Grief counselling by the frozen peas. A story about snowflakes
Are we there yet? My friend Aisling died, and I just tried to get on with things, as you do
A simple black and white sign pointing out to sea: The Happy Out Cafe on Dollymount Strand
I know a wise woman who usually charges by the hour, but when things get really bad, she’ll will give me 10 emergency minutes for free. I stand in the Centra, beside the frozen goods, and take counsel on a mobile phone. My friend Aisling died and I tried to just get on with things – work, play, parenthood. I tried to push it all down. The way you do as a kid.
I first learned about loss as a child. But this adult grief floats closer to the surface and it clings. I remember Miss Roddy in her shop giving me free sweets because my Daddy had died. When you’re eight, that’s a powerful distraction.
It’s harder now. When I see the actor Cillian Murphy coming out of a shop in town I get all excited and go to ring Aisling. (She was indecently obsessed with Peaky Blinders.) I stare at my phone, at her number in my contacts list, and for a minute it’s difficult to breathe.
I seem to be under attack lately, negativity and venom blasting at me from surprising quarters. And as I stand beside the frozen peas the wise woman says she’s discovered that after loss you get attacked more often. She says the more sudden and shocking the death, the worse and more frequent the attacks. It’s an actual phenomenon. The wise woman doesn’t know why this is and she can’t say when the attacks will abate, but at least, she says, you can be aware. You can keep your head down.
I try. The weekend arrives like a blessing and by some miracle we persuade our daughters and ourselves to cycle up to St Anne’s Park. It snows briefly. Fat flakes decorating the muddy zipline hill. The brief flurry in the park prompts my daughters to recite a poem. Snowflakes by Clive Samson. They still teach poetry in schools, and sometimes children stop sliding down wires long enough to recite it.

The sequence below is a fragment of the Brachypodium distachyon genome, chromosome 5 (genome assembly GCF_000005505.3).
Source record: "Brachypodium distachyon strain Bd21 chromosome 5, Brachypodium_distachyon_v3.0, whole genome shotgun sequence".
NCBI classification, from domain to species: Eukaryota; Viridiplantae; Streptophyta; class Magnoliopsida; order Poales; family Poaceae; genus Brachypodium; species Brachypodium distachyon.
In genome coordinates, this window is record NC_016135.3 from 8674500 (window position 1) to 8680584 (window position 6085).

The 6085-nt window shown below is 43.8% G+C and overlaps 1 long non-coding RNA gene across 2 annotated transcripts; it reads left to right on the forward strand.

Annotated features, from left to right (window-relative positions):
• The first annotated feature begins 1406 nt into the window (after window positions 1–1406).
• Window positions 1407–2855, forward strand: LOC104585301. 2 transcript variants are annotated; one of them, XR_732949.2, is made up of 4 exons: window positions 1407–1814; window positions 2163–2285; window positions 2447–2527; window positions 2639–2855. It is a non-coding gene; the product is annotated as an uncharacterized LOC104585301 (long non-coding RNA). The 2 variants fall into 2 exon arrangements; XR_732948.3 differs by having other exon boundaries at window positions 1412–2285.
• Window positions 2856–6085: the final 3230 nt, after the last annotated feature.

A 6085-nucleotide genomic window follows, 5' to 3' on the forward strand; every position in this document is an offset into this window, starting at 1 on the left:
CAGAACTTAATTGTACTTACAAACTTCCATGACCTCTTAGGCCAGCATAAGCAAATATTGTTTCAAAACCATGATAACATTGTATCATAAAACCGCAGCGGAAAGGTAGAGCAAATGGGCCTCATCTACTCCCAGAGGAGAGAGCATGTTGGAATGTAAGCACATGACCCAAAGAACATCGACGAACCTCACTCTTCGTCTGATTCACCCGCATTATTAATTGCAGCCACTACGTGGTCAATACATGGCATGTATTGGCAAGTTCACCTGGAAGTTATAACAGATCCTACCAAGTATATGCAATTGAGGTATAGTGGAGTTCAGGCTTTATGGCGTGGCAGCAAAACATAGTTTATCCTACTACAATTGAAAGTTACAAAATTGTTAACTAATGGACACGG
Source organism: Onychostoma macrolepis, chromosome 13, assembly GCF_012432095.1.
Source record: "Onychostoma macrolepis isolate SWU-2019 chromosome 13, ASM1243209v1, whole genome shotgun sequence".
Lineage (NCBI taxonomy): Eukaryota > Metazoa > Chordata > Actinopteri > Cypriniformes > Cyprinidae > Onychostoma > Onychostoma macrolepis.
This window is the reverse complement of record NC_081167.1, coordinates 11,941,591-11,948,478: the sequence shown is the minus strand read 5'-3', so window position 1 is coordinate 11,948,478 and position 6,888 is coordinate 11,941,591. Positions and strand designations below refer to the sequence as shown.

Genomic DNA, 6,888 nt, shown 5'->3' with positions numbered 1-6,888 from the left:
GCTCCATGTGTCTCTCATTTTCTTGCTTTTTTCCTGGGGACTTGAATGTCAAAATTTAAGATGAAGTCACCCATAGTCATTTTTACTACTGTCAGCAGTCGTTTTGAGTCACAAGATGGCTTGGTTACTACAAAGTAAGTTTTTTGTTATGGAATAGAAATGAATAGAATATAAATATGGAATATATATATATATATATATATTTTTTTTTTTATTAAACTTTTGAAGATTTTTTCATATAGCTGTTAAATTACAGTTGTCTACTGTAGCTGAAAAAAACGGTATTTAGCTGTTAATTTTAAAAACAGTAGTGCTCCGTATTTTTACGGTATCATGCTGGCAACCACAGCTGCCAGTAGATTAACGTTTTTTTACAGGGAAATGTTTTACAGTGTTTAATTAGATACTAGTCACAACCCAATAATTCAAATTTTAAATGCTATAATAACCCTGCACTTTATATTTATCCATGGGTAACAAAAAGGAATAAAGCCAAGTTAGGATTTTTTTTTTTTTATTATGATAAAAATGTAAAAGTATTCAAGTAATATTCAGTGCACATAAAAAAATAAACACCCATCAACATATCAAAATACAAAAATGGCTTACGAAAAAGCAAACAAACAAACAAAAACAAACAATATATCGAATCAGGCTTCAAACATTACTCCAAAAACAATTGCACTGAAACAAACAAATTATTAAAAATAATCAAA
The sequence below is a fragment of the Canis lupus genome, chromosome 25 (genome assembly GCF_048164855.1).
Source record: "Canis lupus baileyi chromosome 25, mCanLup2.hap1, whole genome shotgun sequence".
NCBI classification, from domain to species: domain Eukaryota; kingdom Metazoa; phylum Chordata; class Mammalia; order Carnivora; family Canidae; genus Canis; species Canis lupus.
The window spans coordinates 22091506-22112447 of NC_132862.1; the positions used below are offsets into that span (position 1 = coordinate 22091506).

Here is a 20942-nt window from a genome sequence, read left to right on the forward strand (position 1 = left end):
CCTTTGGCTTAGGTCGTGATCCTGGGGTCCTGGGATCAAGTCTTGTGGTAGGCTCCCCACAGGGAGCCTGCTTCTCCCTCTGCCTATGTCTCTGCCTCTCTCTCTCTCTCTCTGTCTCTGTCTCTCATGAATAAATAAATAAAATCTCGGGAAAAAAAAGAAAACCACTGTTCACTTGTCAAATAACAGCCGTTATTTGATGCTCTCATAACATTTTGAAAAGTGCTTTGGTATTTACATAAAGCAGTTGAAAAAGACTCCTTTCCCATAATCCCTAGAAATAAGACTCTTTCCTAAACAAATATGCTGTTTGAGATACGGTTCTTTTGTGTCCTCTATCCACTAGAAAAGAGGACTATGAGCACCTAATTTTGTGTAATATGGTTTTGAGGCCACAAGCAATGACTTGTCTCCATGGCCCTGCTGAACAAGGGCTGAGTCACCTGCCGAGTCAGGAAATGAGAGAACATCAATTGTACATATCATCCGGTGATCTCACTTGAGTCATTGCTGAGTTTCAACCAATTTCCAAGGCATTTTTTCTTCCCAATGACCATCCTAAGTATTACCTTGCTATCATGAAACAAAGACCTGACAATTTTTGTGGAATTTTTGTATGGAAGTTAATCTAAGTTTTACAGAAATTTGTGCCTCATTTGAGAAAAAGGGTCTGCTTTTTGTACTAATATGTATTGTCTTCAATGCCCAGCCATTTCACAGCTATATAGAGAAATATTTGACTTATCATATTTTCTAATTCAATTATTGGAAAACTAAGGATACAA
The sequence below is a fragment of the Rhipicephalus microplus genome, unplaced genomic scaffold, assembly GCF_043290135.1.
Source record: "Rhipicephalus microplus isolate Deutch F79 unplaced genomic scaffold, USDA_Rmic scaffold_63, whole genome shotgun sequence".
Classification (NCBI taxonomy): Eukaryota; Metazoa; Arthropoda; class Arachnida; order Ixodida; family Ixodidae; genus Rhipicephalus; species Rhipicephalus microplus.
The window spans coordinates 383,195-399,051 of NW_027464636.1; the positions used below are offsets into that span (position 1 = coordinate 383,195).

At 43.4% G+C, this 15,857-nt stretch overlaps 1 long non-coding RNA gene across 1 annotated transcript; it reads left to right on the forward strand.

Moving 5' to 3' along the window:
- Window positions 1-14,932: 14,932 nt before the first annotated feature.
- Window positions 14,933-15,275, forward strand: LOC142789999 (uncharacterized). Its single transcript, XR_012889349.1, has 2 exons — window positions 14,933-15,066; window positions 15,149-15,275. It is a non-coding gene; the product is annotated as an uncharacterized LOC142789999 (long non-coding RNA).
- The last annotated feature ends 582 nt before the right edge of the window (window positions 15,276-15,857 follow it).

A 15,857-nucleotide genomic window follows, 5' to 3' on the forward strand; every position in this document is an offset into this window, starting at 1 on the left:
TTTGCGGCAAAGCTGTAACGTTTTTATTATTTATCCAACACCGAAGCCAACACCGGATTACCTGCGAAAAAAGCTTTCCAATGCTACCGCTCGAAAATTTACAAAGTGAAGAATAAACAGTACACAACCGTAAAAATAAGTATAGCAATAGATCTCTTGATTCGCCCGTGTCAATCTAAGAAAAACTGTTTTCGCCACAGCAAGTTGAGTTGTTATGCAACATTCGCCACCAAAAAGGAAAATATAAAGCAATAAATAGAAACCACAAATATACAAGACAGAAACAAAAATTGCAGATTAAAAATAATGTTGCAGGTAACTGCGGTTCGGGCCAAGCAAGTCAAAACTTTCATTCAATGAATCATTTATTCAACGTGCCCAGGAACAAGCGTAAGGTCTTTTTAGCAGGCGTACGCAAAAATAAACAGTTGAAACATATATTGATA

On the way home we take a detour because my head is turned by a simple black-and-white sign pointing out to sea: Happy Out Cafe. As we cycle across the wooden bridge, a murmuration of shapeshifting starlings reminds me of a lovely funeral I was at recently.
Funerals can be lovely when the life was long and the love that’s left behind spills down into a deep well of gratitude. Fintan O’Toole’s dad Sam died and his family celebrated and mourned him with fun and feeling, poetry and song. They painted such a vivid picture of Sam, I left feeling connected to him, to his spirit. In the eulogy for his dad, who was an avid birdwatcher, Fintan recalled meeting Brendan Kennelly one time and the poet saying it must have been great to have a birdwatcher as a dad because he paid attention. Paying attention. A great thing in a parent. In anyone.
How do we know if we are paying enough attention as parents? As people? As sisters? As friends? I thought of Sam O’Toole as we watched the swooping starlings on the Bull Wall. I thought of Clive Samson and his Snowflakes:
And yet . . . each one
Melts when its flight is done;
Holds frozen loveliness
A moment, even less;